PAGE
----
Sunday, February 12, 2017

Punta Arenas City Tour

click images to enlarge
Punta Arenas

Punta Arenas lies atop rolling hills, looking out over the Strait of Magellan.  In the days before the Panama Canal, this was a major port as ships navigated the waters of Cape Horn.  The city is also the gateway to Chilean Patagonia, a maze of fjords, rivers, steppes, and mountains to the north.  To the south lies the great frozen mass of Antarctica. 

City Drive & Museum

Day 6 is the only day during the cruise that we booked two excursions.  Normally we do tours independently, but we chose to book with Princess Cruises for safety and ease.  Especially for the penguin tours, we didn't want to run the risk of not being able to find a tour that would fit our schedule.  Booking with the cruise line gives you comfort, especially if tours are running late.

Our afternoon tour turned out to be the prime example of when things could go wrong.   The morning tour to Magdelena Island Penguin Reserve was scheduled to end at the pier by 1:45 PM and our City Tour was scheduled to start at 2:45 PM.  The return ferry ride from the island took about 2.5 hours (thirty minutes more at least) and then we had to wait for everyone to get onto the buses before heading back to the pier. Just as we entered the gate to the pier, we saw a bus leaving, and you guessed it, that was our City Tour.

We took a quick look around the terminal to see if there were other passengers or anyone from the cruise line to assist us.  Instead, we found a gentleman with a clipboard, who appeared to be in charge of the tours.  We explained our situation and he called over another gentleman.  Between the two of them, they contacted the tour company, got a hold of the bus driver to find out their current location, and one of the men drove us in his pickup truck to join the tour already in progress.

Muchas Gracias!!  They turned a disaster in a success.
click images to enlarge

Patagonia Institute

This open air museum was the point we joined the tour.  It was the first stop, so we didn't miss much.  There are several buildings filled with artifacts from pioneering days.  Outside the buildings are wagons, tractors, and other pieces of machinery common in those days. We had 30 minutes to explore on our own after our guide explained what to look for in each building.  It was raining lightly when we arrived.

Salesian Museum Marggiorino Borgatello

Our second stop was at this indoor museum which is a testimony to the life of the indigenous inhabitants and the ecosystem in the far south.

Among its many exhibits are weapons used by the extinct Fuegian Indians and a full-size replica of the Cave of Hands. There are four levels to the museum. Our guide explained the exhibits on the second level and we then had free time to explore the rest of the exhibits before returning to the bus.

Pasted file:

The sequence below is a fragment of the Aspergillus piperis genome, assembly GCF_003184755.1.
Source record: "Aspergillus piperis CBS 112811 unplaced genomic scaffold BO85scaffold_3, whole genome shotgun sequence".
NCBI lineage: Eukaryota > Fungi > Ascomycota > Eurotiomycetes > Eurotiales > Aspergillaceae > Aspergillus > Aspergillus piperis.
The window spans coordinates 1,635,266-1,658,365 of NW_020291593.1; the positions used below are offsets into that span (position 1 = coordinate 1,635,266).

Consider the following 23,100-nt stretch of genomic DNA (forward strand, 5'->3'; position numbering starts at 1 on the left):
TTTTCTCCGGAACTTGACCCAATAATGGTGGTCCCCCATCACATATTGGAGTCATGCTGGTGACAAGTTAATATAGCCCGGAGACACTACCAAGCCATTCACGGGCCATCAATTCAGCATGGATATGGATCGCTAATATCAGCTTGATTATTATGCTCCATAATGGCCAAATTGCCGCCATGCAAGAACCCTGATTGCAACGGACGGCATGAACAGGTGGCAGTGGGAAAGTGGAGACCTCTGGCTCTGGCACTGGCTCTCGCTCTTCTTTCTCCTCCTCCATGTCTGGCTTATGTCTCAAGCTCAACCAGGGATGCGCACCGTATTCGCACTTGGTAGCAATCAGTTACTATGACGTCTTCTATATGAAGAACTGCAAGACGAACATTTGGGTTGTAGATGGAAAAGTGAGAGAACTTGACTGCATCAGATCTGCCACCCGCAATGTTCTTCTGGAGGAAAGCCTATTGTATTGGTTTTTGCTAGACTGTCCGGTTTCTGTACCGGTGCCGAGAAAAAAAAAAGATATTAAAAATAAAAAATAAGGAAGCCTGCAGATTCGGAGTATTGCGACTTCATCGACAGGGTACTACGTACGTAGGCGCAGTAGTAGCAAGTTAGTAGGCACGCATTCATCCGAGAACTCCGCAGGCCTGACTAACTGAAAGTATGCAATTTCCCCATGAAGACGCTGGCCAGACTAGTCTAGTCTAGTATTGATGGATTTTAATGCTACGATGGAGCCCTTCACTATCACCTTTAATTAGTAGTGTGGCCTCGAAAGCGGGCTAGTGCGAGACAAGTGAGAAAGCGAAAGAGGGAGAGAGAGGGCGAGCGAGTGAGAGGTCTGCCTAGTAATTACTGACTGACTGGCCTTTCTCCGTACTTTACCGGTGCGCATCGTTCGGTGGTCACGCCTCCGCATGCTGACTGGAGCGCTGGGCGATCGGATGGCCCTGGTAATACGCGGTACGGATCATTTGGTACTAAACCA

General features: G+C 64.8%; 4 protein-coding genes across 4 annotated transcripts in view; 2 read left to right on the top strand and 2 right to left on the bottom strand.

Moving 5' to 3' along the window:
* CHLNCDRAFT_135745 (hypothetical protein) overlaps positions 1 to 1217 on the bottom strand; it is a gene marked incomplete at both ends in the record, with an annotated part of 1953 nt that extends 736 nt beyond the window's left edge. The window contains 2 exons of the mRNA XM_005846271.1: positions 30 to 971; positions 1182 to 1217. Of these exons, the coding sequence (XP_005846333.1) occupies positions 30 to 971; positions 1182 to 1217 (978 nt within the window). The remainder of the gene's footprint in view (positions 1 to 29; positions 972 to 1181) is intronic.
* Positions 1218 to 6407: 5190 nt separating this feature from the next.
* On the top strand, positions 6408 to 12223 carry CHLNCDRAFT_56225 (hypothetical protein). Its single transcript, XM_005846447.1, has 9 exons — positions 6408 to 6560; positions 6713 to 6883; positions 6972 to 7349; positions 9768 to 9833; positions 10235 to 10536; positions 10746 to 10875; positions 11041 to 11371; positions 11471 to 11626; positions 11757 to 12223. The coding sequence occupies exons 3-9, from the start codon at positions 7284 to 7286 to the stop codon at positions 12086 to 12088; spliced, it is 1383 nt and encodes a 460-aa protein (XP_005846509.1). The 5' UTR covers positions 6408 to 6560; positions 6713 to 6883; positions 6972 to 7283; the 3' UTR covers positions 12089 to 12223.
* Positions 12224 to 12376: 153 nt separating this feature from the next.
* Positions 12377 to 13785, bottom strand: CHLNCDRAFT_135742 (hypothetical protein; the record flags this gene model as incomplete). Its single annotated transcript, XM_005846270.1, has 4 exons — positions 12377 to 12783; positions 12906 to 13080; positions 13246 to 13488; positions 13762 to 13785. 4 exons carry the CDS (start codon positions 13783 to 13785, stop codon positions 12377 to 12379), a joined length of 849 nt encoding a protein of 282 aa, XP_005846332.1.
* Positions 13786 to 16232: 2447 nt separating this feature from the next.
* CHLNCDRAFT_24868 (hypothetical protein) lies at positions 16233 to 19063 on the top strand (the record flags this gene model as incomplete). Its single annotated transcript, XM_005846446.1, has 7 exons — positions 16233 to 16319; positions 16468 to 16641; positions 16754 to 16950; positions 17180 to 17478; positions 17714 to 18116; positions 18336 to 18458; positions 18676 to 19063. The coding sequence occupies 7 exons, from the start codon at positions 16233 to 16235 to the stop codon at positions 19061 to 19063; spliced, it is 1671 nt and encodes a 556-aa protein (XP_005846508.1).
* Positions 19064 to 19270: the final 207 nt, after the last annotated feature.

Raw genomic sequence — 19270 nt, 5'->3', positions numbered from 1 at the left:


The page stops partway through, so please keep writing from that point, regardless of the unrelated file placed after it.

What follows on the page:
City Cemetery

Our next stop was at the walled City Cemetery.  The City Cemetery was opened by the Governor Señoret in 1894 and is fronted by a giant stone portico donated by Sara Braun in 1919. Inside this necropolis lies a veritable miniature city, with avenues that connect the magnificent tombs of the region's founding families, immigrant colonies, and civic workers, and a rather solemn tomb where lie the remains of the last Selk'nam Indians of Tierra del Fuego. 

It's a melancholic place, with lovely sculpted European cypress trees adding a gentle tone.  Here our guide showed us some of the most important and magnificent mausoleums along the avenues lined with huge cypress trees.  

La Cruz Hill

On the way back to pier, we made a brief photo stop at the tallest point of the city, Mirador Cerro de la Cruz, for breathtaking views of Punta Arenas and the Strait of Magellan.

There were a couple of street vendors there as well, so we did some "power shopping" during our brief stop.

Plaza Munoz Gamero

Punta Arenas' central plaza was our final stop before returning to the ship.  Here we had 15 minutes to explore the monuments and shops that lined the plaza.  The Hernando de Magellanes Monument can be seen here.

We enjoyed the city tour very much.  It might have been possible to do this on our own, but when dealing with a tender port, it is reassuring to have the tour provider responsible for getting us back in time for the final tender boat.

Related Albums:

Patagonia Institute
Salesian Museum
City Cemetery
La Cruz Hill
Plaza Munoz Gamero

Note:  we will be adding to these albums as we continue our journey.

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Where have you explored? 

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